Value trading is going “way too far and way too fast” for this reopening phase, says the PNC strategist

Major indices may start the month in rally mode, but PNC Financial’s Amanda Agati sees problems under the hood.

She believes the rotation into economically sensitive market groups from stay-at-home games is excessive.

“The value side of the equation – that ‘outside of trade’ – has really moved too far and too fast for us to be in this reopening phase,” the company’s managing director and chief investment strategist told CNBC’s “Trading.” Nation “” Mondays.

Agati notes that the move to value stocks gained momentum for the first time in November amid optimism about the effectiveness of the Pfizer vaccine.

“We saw this massive change in sentiment,” said Agati. “But in the end we didn’t really see that the underlying fundamentals improved much.”

Within the U.S. stock market, she’d rather be the 2020 winner: the growth stocks that stay at home, including big tech.

“They continue to deliver impressive results from an earnings growth perspective and for reasons of overall profitability and underlying fundamentals only,” she added. “Although we’ve seen a pretty significant recovery in valuations there, I think that, in the longer term, from our point of view, we will assume that we will continue to find ourselves in a world with a lack of growth and earnings. And what wins in this environment? Many of them Components of the stay-at-home trade. “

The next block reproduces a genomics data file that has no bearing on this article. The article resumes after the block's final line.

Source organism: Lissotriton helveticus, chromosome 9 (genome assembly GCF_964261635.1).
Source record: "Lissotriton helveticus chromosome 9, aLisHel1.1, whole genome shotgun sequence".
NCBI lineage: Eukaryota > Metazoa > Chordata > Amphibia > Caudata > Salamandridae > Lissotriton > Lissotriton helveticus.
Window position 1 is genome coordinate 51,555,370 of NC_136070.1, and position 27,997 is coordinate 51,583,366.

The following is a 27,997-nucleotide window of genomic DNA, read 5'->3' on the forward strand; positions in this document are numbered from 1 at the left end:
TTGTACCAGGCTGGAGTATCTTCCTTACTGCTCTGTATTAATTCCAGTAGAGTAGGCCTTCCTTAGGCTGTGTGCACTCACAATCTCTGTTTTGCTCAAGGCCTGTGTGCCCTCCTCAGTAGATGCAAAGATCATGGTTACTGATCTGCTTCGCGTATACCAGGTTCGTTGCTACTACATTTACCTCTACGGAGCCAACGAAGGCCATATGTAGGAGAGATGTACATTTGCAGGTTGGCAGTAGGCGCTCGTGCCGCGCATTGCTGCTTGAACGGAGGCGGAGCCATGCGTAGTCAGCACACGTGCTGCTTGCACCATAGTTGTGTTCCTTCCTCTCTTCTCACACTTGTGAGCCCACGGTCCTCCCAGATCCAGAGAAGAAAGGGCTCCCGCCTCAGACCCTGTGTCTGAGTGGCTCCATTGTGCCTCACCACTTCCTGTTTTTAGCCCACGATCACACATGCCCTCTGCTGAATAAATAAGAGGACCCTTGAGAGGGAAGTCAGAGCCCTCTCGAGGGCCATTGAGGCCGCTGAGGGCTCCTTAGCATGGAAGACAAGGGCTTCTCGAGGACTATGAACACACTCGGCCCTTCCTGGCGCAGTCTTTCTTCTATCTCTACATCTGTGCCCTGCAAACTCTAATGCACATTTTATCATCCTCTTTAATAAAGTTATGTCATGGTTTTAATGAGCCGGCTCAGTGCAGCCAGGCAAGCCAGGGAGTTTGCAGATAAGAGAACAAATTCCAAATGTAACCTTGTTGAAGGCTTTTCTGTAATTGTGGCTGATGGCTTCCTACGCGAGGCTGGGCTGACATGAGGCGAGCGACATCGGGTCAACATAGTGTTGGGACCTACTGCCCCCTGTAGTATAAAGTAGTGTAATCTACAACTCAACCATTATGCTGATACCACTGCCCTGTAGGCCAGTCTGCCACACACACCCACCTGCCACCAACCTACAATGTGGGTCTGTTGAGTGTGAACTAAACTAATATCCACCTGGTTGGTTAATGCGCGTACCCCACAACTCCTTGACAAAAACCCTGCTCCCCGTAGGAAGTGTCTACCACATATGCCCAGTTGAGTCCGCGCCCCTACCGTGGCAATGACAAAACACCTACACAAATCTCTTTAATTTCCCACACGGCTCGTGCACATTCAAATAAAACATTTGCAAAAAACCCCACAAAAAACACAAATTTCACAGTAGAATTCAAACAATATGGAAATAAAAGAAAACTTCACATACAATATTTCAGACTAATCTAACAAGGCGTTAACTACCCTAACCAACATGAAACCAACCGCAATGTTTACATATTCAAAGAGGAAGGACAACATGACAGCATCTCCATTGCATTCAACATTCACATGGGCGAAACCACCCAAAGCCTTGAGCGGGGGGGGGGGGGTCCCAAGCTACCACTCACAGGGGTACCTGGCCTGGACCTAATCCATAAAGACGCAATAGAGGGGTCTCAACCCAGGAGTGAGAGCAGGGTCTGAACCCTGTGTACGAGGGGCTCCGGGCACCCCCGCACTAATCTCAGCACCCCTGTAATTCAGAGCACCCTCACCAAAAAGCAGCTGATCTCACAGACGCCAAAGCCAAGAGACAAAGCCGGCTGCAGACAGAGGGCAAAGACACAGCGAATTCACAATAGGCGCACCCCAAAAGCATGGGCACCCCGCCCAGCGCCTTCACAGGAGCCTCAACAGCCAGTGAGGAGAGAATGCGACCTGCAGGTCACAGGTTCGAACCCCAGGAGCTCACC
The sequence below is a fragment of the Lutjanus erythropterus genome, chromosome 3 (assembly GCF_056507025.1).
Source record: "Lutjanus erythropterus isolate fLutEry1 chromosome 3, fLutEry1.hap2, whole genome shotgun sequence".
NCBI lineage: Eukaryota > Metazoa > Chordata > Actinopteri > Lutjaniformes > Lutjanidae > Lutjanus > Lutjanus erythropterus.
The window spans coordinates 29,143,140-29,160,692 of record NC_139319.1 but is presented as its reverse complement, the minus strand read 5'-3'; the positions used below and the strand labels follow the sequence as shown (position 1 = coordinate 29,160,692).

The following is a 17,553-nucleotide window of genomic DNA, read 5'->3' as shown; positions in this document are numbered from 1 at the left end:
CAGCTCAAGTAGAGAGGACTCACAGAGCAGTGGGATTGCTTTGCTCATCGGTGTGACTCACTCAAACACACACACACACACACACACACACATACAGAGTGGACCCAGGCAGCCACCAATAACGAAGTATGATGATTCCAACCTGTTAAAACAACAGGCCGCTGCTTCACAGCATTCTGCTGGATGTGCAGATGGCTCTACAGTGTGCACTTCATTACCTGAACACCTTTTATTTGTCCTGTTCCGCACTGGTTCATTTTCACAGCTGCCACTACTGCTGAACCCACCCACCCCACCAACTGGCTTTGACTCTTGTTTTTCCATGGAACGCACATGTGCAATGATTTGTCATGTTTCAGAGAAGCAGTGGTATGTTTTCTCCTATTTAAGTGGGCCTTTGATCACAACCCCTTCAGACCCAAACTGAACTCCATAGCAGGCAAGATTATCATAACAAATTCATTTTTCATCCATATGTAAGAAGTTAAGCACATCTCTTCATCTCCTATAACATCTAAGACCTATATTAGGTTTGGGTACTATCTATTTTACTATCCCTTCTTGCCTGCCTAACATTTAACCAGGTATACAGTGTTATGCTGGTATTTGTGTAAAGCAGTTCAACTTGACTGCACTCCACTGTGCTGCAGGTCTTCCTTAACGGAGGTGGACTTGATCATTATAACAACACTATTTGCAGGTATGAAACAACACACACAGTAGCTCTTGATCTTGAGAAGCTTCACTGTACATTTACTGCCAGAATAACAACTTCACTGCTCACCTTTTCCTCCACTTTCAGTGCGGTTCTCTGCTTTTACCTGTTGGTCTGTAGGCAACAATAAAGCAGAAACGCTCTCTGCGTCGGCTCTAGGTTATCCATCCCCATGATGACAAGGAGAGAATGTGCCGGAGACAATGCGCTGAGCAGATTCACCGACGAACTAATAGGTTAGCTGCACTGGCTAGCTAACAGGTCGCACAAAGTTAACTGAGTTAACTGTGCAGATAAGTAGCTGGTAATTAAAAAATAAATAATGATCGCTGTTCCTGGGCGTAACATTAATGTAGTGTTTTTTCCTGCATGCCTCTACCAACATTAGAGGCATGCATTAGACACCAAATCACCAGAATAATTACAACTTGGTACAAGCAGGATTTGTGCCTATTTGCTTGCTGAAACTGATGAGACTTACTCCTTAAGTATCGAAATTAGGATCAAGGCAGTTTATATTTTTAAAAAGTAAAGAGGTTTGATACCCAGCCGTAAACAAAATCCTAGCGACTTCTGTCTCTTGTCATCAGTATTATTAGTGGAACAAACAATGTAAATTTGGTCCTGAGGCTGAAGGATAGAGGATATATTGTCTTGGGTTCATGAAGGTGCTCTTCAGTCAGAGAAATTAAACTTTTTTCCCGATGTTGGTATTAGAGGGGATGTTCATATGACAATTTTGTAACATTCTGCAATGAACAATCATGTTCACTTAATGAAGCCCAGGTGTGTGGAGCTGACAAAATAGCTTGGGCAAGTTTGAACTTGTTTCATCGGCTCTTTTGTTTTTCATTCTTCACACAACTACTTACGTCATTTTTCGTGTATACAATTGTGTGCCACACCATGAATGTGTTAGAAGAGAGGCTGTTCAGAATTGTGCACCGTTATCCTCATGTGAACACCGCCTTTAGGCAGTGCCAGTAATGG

Aside from the strong market performance on Monday, fluctuations in inflation have put pressure on growth in recent weeks. The group is particularly vulnerable to rising government bond yields as it affects valuations.

But Agati believes inflation concerns are temporary.

“We’re basically looking at the next three months to record no activity – not just a low, but no activity as a function of the locks,” she said. “Of course you will start to see CPI [Consumer Price Index] creep higher and inflation expectations rise. “

Agati cites higher prices for lumber, health care and childcare as examples of inflation that have already hit the market.

“This is not the kind of thing that is likely to pose a long-term risk to economic recovery,” she added.

Agati, who manages $ 170 billion in assets for the company, believes the risk of higher taxes later this year will set a blow to inflation.

“The moment the tax hike story comes back into play, we believe this will slow things down and calm things down a bit in the bond market,” said Agati.

But it’s also an issue that would challenge stocks.

“It will certainly hold back the stock market in terms of earnings growth trajectory as well,” said Agati.

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